Home > Uncategorized > Upload video from Phonegap to ASP.NET

Upload video from Phonegap to ASP.NET

If you’re uploading an image from Phonegap to a server, then it’s perhaps ok to just Base64 encode the image data and post it to the server, but when you you are dealing with Video, then you need something a little more efficient, which is where I started to take a look at the FileTransfer feature of Phonegap.

The best lesson I learned from this process, is to start with uploading an image from the photo gallery first, rather than diving headlong into the Video upload process. This is because you can run through the process in the simulator, giving you access to the debug console, so you can see any error details coming back from the server, otherwise, you can’t really see what’s going on.

So, let’s start with the server side, here’s my ASMX webservice:

<%@ WebService Language=”C#” Class=”WebService” %>
using System;
using System.Collections.Generic;
using System.Linq;
using System.Web;
using System.Web.Services;
using System.IO;
[WebService(Namespace = “http://tempuri.org/&#8221;)]
[WebServiceBinding(ConformsTo = WsiProfiles.BasicProfile1_1)]
public class WebService : System.Web.Services.WebService {
public WebService () {


public string UploadFile() {
string lreturn = “success”;
HttpPostedFile file = HttpContext.Current.Request.Files[“file”];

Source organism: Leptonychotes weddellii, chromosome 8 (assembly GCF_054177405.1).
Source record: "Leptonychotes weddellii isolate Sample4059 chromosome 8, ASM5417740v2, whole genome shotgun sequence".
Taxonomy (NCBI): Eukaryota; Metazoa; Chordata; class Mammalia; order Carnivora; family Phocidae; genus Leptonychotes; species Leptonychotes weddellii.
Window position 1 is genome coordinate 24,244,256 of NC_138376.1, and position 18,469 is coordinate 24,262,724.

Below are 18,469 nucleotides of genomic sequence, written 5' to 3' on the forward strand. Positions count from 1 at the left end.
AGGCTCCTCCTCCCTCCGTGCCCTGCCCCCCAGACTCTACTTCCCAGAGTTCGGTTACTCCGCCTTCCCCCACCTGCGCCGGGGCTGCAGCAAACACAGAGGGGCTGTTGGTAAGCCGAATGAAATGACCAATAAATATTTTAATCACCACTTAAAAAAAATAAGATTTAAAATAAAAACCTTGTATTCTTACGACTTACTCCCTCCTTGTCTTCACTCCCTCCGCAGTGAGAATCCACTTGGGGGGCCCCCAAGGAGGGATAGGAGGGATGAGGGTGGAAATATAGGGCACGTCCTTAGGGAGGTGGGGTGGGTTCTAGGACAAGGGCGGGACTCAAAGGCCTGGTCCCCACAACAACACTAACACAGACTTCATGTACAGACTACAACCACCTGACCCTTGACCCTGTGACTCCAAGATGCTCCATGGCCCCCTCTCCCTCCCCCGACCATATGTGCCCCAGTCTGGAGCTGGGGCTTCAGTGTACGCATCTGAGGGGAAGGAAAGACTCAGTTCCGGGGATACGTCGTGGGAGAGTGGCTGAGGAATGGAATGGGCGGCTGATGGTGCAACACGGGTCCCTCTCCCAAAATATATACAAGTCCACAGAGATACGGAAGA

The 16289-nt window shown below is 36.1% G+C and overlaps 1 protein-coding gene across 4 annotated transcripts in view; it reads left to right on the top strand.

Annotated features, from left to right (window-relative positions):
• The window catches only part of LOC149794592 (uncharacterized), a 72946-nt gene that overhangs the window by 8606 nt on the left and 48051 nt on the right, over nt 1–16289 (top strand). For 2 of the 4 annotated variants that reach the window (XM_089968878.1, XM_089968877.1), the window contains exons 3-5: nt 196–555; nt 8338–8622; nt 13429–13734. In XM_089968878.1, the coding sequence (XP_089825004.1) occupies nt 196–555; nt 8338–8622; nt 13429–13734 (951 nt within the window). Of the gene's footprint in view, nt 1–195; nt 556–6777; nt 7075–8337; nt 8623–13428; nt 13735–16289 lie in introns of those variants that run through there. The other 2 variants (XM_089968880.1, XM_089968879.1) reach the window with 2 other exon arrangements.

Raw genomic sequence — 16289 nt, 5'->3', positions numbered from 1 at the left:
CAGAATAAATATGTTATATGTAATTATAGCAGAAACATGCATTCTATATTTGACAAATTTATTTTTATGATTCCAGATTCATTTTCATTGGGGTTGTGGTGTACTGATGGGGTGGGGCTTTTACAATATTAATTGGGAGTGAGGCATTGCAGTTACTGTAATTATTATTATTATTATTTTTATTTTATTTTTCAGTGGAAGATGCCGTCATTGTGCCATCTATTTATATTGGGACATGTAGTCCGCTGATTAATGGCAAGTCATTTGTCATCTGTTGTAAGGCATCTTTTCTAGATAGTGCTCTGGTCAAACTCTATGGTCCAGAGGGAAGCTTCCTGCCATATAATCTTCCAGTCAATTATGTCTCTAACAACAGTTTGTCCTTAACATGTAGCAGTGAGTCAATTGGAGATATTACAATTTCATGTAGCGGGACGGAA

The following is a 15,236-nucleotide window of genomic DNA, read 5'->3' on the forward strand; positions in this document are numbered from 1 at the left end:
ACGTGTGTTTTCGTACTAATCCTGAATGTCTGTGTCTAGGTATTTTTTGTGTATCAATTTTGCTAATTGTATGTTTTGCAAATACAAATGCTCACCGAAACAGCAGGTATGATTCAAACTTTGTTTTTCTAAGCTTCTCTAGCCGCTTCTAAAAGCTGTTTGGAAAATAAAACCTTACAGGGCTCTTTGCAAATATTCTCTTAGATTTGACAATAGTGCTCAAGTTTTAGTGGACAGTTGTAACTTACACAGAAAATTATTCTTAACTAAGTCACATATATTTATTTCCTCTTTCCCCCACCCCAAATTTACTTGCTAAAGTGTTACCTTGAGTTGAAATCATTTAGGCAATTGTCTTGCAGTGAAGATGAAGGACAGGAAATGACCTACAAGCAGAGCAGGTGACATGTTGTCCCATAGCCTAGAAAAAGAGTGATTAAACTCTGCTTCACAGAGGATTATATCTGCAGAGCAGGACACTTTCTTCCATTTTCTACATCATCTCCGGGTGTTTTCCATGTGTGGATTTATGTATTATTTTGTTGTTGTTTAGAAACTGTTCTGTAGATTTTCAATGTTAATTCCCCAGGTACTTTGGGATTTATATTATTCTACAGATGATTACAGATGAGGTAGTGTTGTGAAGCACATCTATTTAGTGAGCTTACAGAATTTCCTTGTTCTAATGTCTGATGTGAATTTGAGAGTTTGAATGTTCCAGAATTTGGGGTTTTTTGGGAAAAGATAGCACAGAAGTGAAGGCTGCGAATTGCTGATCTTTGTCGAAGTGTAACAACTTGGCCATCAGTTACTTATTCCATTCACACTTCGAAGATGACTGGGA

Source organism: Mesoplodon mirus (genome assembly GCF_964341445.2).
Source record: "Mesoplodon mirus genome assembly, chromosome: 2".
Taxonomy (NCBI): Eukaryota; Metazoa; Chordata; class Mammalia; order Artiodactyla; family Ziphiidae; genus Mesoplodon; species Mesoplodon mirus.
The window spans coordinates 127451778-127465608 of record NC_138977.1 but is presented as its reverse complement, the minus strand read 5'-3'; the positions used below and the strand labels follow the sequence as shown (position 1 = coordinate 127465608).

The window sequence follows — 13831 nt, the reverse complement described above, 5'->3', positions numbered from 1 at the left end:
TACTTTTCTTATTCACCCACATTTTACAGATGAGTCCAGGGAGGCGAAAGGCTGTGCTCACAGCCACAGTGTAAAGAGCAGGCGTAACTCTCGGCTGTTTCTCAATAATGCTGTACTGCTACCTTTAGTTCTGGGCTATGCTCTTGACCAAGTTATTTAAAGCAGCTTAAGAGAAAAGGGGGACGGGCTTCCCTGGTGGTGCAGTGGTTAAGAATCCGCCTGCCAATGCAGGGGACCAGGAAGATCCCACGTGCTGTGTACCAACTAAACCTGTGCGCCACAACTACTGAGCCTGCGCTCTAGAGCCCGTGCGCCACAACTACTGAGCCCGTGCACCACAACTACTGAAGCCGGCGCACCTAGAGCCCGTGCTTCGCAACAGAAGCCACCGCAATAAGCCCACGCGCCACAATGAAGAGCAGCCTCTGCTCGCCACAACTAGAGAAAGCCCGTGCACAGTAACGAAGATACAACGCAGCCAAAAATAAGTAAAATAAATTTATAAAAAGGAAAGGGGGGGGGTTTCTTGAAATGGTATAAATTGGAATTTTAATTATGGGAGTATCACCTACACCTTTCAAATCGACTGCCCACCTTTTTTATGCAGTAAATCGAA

string saveFile = file.FileName;
string realPhysicalPath = Path.Combine(Server.MapPath(“videoUpload”), saveFile);
catch (Exception ex)
lreturn = “fail. ” + ex.Message;
return lreturn ;

The web.config configuration for this service is quite important, as follows:

<compilation debug=”true”/>
<customErrors mode=”Off”/>
<add name=”HttpGet”/>
<add name=”HttpPost”/>
<add name=”Access-Control-Allow-Origin” value=”*” />

This allows the webservice to be called with GET and POST, and the CORS support helps cross-domain access.

Then, the fun part of writing the app to upload video as follows (Slightly adapted from official docs)

<!DOCTYPE html>
<title>Capture Video</title>

<script type=”text/javascript” charset=”utf-8″ src=”cordova.js”></script>
<!–<script type=”text/javascript” charset=”utf-8″ src=”json2.js”></script>–>
<script type=”text/javascript” charset=”utf-8″>

// Called when capture operation is finished
function captureSuccess(mediaFiles) {
var i, len;
for (i = 0, len = mediaFiles.length; i < len; i += 1) {

// Called if something bad happens.
function captureError(error) {
var msg = ‘An error occurred during capture: ‘ + error.code;
alert(msg, null, ‘Uh oh!’);

// A button will call this function
function captureVideo() {
// Launch device video recording application,
// allowing user to capture up to 2 video clips
navigator.device.capture.captureVideo(captureSuccess, captureError, {limit: 2});

// Upload files to server
function uploadFile(mediaFile) {

var ft = new FileTransfer(),
path = mediaFile.fullPath,
name = mediaFile.name;
alert(“Attempting to upload:” + path);

var op;
op = new FileUploadOptions();
op.fileName = name;
op.fileKey = “file”;

function(result) {
alert(‘Upload success: ‘ + result.responseCode);
alert(result.bytesSent + ‘ bytes sent’);

function(error) {
alert(‘Error uploading file ‘ + path + ‘: ‘ + error.code);

<button onclick=”captureVideo();”>Capture Video</button> <br>


Now, the fun part, is that I just see that iOS uploads in Quicktime (MOV) format, which is not supported in-browser by Android.

Categories: Uncategorized
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